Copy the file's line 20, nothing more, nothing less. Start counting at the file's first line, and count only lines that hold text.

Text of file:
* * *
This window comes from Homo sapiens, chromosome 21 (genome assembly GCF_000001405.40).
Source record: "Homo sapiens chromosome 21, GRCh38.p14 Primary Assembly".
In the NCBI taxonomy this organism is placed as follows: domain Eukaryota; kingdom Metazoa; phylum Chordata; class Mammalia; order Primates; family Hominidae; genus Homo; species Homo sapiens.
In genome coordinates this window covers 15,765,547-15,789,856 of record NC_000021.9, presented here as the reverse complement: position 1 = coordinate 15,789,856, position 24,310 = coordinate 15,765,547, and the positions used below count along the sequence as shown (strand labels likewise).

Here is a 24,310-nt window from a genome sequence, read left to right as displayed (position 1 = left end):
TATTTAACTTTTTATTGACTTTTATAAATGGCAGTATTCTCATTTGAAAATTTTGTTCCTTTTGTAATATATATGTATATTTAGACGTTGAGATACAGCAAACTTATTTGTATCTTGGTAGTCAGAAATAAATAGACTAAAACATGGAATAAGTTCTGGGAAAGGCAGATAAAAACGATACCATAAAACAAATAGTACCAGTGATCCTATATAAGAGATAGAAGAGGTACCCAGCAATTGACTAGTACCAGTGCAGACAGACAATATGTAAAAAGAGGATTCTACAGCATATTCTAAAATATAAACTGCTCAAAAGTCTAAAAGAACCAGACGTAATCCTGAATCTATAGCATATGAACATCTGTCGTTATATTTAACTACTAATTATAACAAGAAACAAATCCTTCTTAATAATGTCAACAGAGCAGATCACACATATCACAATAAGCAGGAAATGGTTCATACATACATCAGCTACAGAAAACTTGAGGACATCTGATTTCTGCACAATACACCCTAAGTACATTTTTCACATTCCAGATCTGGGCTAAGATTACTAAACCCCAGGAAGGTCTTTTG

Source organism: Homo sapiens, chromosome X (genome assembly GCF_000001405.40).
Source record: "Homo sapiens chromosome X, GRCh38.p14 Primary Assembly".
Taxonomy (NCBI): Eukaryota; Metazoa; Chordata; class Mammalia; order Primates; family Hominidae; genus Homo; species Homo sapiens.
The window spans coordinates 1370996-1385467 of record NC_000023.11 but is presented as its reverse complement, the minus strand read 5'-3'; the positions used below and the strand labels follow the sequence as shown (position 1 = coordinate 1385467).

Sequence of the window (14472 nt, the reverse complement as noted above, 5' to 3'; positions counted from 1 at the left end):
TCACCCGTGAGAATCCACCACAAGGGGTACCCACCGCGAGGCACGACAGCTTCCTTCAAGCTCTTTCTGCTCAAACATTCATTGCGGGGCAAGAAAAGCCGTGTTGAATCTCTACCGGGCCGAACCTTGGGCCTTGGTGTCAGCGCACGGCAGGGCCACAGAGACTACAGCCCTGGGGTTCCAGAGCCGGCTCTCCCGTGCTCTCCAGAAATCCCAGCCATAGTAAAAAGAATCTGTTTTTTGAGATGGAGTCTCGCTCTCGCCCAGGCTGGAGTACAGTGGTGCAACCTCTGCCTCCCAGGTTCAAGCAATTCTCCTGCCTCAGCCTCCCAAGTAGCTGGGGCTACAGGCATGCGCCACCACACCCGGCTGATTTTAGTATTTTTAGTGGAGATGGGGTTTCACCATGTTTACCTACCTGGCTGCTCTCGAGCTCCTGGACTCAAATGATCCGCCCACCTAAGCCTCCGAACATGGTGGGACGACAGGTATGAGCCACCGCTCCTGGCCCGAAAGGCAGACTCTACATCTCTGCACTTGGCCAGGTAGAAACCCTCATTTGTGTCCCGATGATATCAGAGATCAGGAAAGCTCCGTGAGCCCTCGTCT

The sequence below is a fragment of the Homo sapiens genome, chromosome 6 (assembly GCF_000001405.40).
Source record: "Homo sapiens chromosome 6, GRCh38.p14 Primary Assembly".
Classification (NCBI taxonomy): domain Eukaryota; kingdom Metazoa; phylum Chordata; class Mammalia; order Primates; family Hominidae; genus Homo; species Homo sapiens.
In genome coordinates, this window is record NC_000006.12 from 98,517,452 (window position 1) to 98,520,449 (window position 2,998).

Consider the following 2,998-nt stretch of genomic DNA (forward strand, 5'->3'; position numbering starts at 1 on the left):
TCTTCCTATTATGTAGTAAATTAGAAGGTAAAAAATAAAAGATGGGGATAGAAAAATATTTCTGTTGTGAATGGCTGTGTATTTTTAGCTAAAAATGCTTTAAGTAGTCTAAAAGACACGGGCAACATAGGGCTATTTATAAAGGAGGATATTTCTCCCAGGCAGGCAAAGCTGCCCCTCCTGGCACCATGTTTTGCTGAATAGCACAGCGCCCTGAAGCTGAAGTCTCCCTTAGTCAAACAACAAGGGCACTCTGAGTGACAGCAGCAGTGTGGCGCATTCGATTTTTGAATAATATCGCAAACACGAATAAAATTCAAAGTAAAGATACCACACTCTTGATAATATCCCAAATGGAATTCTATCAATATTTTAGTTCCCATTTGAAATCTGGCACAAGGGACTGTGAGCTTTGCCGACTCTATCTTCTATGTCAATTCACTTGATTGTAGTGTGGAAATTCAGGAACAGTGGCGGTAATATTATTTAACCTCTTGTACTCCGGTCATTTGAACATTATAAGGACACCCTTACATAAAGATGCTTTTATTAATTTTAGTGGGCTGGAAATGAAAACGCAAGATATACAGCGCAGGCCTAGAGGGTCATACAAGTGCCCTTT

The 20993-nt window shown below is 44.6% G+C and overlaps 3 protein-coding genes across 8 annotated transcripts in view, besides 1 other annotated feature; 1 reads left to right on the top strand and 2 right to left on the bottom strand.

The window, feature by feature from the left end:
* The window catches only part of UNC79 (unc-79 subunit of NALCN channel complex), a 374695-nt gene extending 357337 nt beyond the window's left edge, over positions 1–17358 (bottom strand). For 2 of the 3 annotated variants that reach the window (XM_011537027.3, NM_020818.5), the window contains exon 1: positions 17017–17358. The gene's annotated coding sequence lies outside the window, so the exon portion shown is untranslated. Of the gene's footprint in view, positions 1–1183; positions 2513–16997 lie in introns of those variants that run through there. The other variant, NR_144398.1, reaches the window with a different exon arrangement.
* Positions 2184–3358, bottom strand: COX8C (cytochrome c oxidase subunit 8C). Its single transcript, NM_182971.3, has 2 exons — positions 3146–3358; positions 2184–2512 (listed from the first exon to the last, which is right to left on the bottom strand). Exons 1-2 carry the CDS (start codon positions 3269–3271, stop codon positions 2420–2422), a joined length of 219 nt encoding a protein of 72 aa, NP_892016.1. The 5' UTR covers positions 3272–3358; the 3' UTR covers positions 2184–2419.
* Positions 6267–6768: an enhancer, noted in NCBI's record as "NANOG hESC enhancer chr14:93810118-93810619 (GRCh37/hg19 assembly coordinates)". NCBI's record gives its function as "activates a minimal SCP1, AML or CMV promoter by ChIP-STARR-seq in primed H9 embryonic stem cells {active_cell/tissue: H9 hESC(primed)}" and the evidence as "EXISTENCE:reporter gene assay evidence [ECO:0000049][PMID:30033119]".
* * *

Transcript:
The window, feature by feature from the left end: